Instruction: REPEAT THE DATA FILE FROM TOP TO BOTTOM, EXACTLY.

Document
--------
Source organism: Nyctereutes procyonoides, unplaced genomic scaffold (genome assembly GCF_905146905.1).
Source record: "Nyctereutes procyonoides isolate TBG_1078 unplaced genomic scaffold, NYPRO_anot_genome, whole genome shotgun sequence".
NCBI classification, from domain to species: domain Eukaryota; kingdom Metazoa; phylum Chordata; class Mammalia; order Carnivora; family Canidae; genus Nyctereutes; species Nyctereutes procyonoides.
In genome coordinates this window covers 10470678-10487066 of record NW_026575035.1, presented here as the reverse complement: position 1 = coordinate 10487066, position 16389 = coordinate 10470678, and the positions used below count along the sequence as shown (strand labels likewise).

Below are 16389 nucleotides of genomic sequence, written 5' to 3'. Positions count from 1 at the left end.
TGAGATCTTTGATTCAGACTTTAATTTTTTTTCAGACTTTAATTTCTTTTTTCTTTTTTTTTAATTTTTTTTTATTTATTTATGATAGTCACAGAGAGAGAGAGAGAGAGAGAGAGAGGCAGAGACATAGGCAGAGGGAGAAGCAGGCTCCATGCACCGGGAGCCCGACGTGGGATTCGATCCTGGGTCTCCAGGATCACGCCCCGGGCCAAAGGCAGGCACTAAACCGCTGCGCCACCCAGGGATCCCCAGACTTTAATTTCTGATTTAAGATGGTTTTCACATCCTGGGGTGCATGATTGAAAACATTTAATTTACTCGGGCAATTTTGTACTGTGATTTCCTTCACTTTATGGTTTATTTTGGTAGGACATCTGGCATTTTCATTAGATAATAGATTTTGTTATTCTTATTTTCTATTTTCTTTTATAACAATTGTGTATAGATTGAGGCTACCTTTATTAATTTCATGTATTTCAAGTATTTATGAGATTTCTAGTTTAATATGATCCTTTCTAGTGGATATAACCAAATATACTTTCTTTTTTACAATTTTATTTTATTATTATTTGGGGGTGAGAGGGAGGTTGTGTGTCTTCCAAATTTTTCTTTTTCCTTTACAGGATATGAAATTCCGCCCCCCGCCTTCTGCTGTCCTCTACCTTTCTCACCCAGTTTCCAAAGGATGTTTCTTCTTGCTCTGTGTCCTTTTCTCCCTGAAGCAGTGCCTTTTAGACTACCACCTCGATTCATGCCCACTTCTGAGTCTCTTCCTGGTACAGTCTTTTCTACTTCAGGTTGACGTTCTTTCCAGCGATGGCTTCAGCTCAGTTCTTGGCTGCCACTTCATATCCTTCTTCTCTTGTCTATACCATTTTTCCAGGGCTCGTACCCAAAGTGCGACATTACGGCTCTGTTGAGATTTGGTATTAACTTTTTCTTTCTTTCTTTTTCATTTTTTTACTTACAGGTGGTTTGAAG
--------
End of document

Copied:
Source organism: Nyctereutes procyonoides, unplaced genomic scaffold (genome assembly GCF_905146905.1).
Source record: "Nyctereutes procyonoides isolate TBG_1078 unplaced genomic scaffold, NYPRO_anot_genome, whole genome shotgun sequence".
NCBI classification, from domain to species: domain Eukaryota; kingdom Metazoa; phylum Chordata; class Mammalia; order Carnivora; family Canidae; genus Nyctereutes; species Nyctereutes procyonoides.
In genome coordinates this window covers 10470678-10487066 of record NW_026575035.1, presented here as the reverse complement: position 1 = coordinate 10487066, position 16389 = coordinate 10470678, and the positions used below count along the sequence as shown (strand labels likewise).

Below are 16389 nucleotides of genomic sequence, written 5' to 3'. Positions count from 1 at the left end.
TGAGATCTTTGATTCAGACTTTAATTTTTTTTCAGACTTTAATTTCTTTTTTCTTTTTTTTTAATTTTTTTTTATTTATTTATGATAGTCACAGAGAGAGAGAGAGAGAGAGAGAGAGGCAGAGACATAGGCAGAGGGAGAAGCAGGCTCCATGCACCGGGAGCCCGACGTGGGATTCGATCCTGGGTCTCCAGGATCACGCCCCGGGCCAAAGGCAGGCACTAAACCGCTGCGCCACCCAGGGATCCCCAGACTTTAATTTCTGATTTAAGATGGTTTTCACATCCTGGGGTGCATGATTGAAAACATTTAATTTACTCGGGCAATTTTGTACTGTGATTTCCTTCACTTTATGGTTTATTTTGGTAGGACATCTGGCATTTTCATTAGATAATAGATTTTGTTATTCTTATTTTCTATTTTCTTTTATAACAATTGTGTATAGATTGAGGCTACCTTTATTAATTTCATGTATTTCAAGTATTTATGAGATTTCTAGTTTAATATGATCCTTTCTAGTGGATATAACCAAATATACTTTCTTTTTTACAATTTTATTTTATTATTATTTGGGGGTGAGAGGGAGGTTGTGTGTCTTCCAAATTTTTCTTTTTCCTTTACAGGATATGAAATTCCGCCCCCCGCCTTCTGCTGTCCTCTACCTTTCTCACCCAGTTTCCAAAGGATGTTTCTTCTTGCTCTGTGTCCTTTTCTCCCTGAAGCAGTGCCTTTTAGACTACCACCTCGATTCATGCCCACTTCTGAGTCTCTTCCTGGTACAGTCTTTTCTACTTCAGGTTGACGTTCTTTCCAGCGATGGCTTCAGCTCAGTTCTTGGCTGCCACTTCATATCCTTCTTCTCTTGTCTATACCATTTTTCCAGGGCTCGTACCCAAAGTGCGACATTACGGCTCTGTTGAGATTTGGTATTAACTTTTTCTTTCTTTCTTTTTCATTTTTTTACTTACAGGTGGTTTGAAG